The Right to Repair Scheme was set up to make sure that Housing Executive tenants get emergency and urgent repairs carried out within an acceptable timeframe.
Using the Right to Repair scheme
When you report a repair to the Housing Executive you should be told whether it is
- an Emergency Repair
- an Urgent Repair or
- a Routine Repair.
If your repair is classed as Emergency or Urgent, the Right to Repair Scheme applies. The Housing Executive has 24 hours to deal with Emergency Repairs and 4 days to sort out Urgent Repairs. You should be told the name of the contractor who will be carrying out the repair and given a deadline for when the work should be completed.
If your repair isn’t managed within this time, you should contact the Housing Executive to tell them. The Housing Executive will appoint another contractor and set a new deadline: a further 24 hours for an Emergency Repair and a further 4 days for an Urgent Repair.
Financial compensation under Right to Repair
If the problem hasn’t been dealt with by this new deadline you could be given compensation. You will get £10 for the first day over the timeframe and a further £2 each day until the repair has been done. The maximum amount of compensation you can get is £50. If you owe the Housing Executive money, either unpaid rent or an overpayment of Housing Benefit your compensation may be used to reduce the amount you owe.
Exceptions from Right to Repair
You won’t always be compensated if the Housing Executive failed to stick to its deadline. The Right to Repair won’t apply if
- your repair is a routine repair
- you’ve told the Housing Executive that you don’t want the repair carried out
- you didn’t provide reasonable access details for the contractor
- you didn’t give the contractor reasonable opportunities to inspect the property
- your repair isn’t to a dwelling house or
- there have been genuine difficulties outside of the control of the Housing Executive or the contractor which have made it impossible to complete the work.
Self help scheme
Housing Executive tenants can arrange some repairs privately then claim the money back from the Housing Executive using the Self Help Scheme. You’ll need to have the Housing Executive’s permission to use this scheme and you can only use it for certain types of repairs.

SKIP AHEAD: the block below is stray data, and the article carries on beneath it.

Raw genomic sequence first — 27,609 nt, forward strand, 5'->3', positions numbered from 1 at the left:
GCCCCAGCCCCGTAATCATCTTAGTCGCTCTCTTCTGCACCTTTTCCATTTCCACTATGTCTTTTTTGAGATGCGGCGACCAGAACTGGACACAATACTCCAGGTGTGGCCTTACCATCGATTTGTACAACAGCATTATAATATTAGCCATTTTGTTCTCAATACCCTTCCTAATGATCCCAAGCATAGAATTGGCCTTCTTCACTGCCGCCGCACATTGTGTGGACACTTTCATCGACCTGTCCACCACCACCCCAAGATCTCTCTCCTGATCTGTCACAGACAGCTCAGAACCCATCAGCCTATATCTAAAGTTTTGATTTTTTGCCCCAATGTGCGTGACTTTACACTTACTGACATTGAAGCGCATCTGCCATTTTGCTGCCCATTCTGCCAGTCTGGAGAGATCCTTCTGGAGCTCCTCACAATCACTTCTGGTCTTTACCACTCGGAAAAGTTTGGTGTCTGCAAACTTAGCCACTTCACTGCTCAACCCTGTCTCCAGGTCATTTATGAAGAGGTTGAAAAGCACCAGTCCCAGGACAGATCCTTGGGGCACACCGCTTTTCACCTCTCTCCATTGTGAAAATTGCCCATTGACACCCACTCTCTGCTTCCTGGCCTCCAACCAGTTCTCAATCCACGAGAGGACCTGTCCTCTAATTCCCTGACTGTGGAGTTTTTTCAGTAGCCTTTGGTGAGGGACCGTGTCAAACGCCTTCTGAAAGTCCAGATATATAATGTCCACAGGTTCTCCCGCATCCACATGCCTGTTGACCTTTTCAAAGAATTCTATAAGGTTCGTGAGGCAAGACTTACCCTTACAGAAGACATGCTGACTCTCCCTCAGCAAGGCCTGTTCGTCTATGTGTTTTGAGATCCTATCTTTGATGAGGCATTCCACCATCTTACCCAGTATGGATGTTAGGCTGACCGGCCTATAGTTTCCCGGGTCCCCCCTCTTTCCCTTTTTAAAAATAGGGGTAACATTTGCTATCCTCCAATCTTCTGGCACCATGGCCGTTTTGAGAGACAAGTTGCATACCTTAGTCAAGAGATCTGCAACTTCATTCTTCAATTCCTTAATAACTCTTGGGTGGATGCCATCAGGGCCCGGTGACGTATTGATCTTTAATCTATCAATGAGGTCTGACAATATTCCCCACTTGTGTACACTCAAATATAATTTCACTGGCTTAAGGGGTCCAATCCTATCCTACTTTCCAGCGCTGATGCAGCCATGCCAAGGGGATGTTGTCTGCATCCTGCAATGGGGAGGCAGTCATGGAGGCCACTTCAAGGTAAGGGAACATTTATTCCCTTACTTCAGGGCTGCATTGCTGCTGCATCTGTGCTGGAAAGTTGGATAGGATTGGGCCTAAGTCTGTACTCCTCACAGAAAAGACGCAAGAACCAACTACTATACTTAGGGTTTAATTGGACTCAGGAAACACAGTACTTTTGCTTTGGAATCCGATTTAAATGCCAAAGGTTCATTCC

List of repairs for self help
You can only use the self help scheme for routine repairs that would normally be the Housing Executive’s responsibility. Some of the eligible repairs include:
- replacing slates
- repairing gutters
- replacing bathroom doors and frames
- adding a double drainer sink unit
- installing a replacement radiator
- replacing front gates
- repairing fences
- replacing internal doors
- replacing front doors.
You can also use the scheme for minor electrical or plumbing repairs but these have to be carried out by a qualified electrician or plumber. The Housing Executive will probably ask for proof of the contractor’s qualifications before paying out any money.
How to use the scheme
Ask the Housing Executive for permission to use the scheme. The Housing Executive should send one of its own maintenance officers out to your home. This officer will inspect to see if the repair is necessary and if it qualifies under the self help scheme. This inspection should happen within 5 days of you asking to use the scheme.
If the Housing Executive allows you to use the scheme, it will send you an authorisation form which you’ll have to sign and return. This form should also confirm how much the repair is likely to cost and the maximum amount of money you’ll be entitled to under the Self Help scheme.
The maximum repair cost that the Housing Executive will cover under the Self Help Scheme is £200. If the repair costs more than the Housing Executive is willing to cover, you’ll have to make up the difference yourself.
Finding a contractor
You’ll have to find your own contractor and organise a time that they can do the repair. If it’s an electrical or plumbing repair, make sure the person you hire has the relevant qualifications. If they can’t produce these qualifications, the Housing Executive may refuse to pay you. If you pay the contractor directly, make sure that you get a receipt.
The Housing Executive will inspect the work after it’s been done to make sure it’s up to standard. You will then be compensated. If you owe the Housing Executive money, like rent arrears or overpayments of housing benefit, the Housing Executive may use your Self Help money to reduce this debt.
The Housing Executive can pay the contractor directly if you can’t afford to do it. Ask your district office about setting up a mandated payment if you want to do this.